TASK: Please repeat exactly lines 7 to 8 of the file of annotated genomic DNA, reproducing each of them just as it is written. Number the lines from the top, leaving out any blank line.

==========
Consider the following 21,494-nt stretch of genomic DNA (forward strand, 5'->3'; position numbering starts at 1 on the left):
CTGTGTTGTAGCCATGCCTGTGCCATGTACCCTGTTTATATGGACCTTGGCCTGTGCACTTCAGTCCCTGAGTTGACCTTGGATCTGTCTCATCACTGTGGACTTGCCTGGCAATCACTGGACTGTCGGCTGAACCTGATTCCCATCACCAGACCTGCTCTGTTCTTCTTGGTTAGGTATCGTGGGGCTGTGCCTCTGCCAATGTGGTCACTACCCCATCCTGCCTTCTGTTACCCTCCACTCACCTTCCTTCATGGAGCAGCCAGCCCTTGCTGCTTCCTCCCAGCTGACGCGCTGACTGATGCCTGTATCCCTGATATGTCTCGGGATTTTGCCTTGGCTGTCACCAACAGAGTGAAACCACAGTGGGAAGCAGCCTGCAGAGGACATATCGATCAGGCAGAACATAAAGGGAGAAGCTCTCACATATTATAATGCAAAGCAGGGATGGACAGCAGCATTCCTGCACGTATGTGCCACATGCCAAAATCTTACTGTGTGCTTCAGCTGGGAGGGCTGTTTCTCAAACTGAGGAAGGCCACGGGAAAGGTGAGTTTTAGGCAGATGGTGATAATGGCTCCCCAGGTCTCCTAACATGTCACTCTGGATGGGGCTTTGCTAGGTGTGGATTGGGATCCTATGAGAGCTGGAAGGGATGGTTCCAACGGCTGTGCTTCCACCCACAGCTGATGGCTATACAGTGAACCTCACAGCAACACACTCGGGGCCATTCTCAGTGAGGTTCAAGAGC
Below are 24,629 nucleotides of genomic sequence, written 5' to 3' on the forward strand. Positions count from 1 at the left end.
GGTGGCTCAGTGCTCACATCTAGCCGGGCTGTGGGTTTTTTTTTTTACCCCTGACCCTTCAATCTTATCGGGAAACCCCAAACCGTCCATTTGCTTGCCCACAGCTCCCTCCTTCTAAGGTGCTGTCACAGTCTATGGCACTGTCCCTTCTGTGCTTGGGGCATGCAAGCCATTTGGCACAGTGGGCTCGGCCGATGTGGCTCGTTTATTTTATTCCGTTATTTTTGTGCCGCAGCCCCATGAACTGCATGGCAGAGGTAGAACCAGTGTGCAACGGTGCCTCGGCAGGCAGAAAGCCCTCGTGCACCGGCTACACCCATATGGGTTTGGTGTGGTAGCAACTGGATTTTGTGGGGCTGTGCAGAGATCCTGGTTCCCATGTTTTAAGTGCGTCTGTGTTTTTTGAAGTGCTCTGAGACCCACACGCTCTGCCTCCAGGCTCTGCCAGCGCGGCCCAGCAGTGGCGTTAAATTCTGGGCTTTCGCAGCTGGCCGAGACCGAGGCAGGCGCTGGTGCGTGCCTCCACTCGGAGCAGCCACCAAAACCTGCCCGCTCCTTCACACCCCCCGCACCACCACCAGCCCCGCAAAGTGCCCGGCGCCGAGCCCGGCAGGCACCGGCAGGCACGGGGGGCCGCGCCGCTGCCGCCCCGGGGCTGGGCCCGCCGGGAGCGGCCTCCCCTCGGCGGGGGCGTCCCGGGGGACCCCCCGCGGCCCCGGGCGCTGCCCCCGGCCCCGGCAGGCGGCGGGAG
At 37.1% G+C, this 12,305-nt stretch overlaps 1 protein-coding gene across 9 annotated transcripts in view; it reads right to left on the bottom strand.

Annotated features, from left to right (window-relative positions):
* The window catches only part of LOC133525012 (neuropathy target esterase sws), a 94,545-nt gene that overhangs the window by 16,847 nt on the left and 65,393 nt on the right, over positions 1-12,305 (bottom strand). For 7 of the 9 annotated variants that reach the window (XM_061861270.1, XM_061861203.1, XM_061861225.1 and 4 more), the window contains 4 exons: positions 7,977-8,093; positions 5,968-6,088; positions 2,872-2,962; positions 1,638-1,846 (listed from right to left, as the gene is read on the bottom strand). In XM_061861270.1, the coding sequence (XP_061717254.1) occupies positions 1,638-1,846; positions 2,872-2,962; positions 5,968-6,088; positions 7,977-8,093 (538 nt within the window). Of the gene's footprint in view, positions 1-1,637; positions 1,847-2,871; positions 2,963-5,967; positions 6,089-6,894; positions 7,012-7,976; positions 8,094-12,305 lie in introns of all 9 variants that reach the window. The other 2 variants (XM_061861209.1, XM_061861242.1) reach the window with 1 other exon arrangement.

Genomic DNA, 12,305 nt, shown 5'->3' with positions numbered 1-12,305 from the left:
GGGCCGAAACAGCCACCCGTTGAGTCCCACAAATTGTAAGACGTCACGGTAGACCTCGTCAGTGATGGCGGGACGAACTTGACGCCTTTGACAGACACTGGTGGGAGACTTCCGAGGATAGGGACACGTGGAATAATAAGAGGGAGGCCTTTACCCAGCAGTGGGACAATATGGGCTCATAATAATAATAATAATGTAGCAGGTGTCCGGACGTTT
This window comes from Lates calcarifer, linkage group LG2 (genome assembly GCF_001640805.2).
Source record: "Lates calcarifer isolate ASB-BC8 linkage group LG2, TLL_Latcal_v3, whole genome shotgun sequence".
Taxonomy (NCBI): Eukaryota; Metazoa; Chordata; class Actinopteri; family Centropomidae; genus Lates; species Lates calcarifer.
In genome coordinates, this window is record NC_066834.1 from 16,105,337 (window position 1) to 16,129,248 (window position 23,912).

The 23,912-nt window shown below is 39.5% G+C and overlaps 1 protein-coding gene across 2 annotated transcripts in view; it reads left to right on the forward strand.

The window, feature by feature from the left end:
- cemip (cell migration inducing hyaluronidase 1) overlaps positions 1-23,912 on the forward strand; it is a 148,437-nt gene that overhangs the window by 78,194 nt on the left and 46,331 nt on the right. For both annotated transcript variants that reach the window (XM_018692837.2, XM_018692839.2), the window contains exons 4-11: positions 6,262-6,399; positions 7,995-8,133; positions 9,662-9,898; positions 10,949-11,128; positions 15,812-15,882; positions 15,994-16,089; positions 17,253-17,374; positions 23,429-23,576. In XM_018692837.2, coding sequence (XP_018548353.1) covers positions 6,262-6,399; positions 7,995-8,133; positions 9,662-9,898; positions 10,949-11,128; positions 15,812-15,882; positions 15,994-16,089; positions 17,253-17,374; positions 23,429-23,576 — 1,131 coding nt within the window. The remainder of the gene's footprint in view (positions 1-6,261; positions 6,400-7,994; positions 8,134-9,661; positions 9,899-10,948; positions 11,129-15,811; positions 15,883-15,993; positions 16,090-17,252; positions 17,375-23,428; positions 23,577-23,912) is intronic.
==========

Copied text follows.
* The window catches only part of LOC133525012 (neuropathy target esterase sws), a 94,545-nt gene that overhangs the window by 16,847 nt on the left and 65,393 nt on the right, over positions 1-12,305 (bottom strand). For 7 of the 9 annotated variants that reach the window (XM_061861270.1, XM_061861203.1, XM_061861225.1 and 4 more), the window contains 4 exons: positions 7,977-8,093; positions 5,968-6,088; positions 2,872-2,962; positions 1,638-1,846 (listed from right to left, as the gene is read on the bottom strand). In XM_061861270.1, the coding sequence (XP_061717254.1) occupies positions 1,638-1,846; positions 2,872-2,962; positions 5,968-6,088; positions 7,977-8,093 (538 nt within the window). Of the gene's footprint in view, positions 1-1,637; positions 1,847-2,871; positions 2,963-5,967; positions 6,089-6,894; positions 7,012-7,976; positions 8,094-12,305 lie in introns of all 9 variants that reach the window. The other 2 variants (XM_061861209.1, XM_061861242.1) reach the window with 1 other exon arrangement.

Genomic DNA, 12,305 nt, shown 5'->3' with positions numbered 1-12,305 from the left: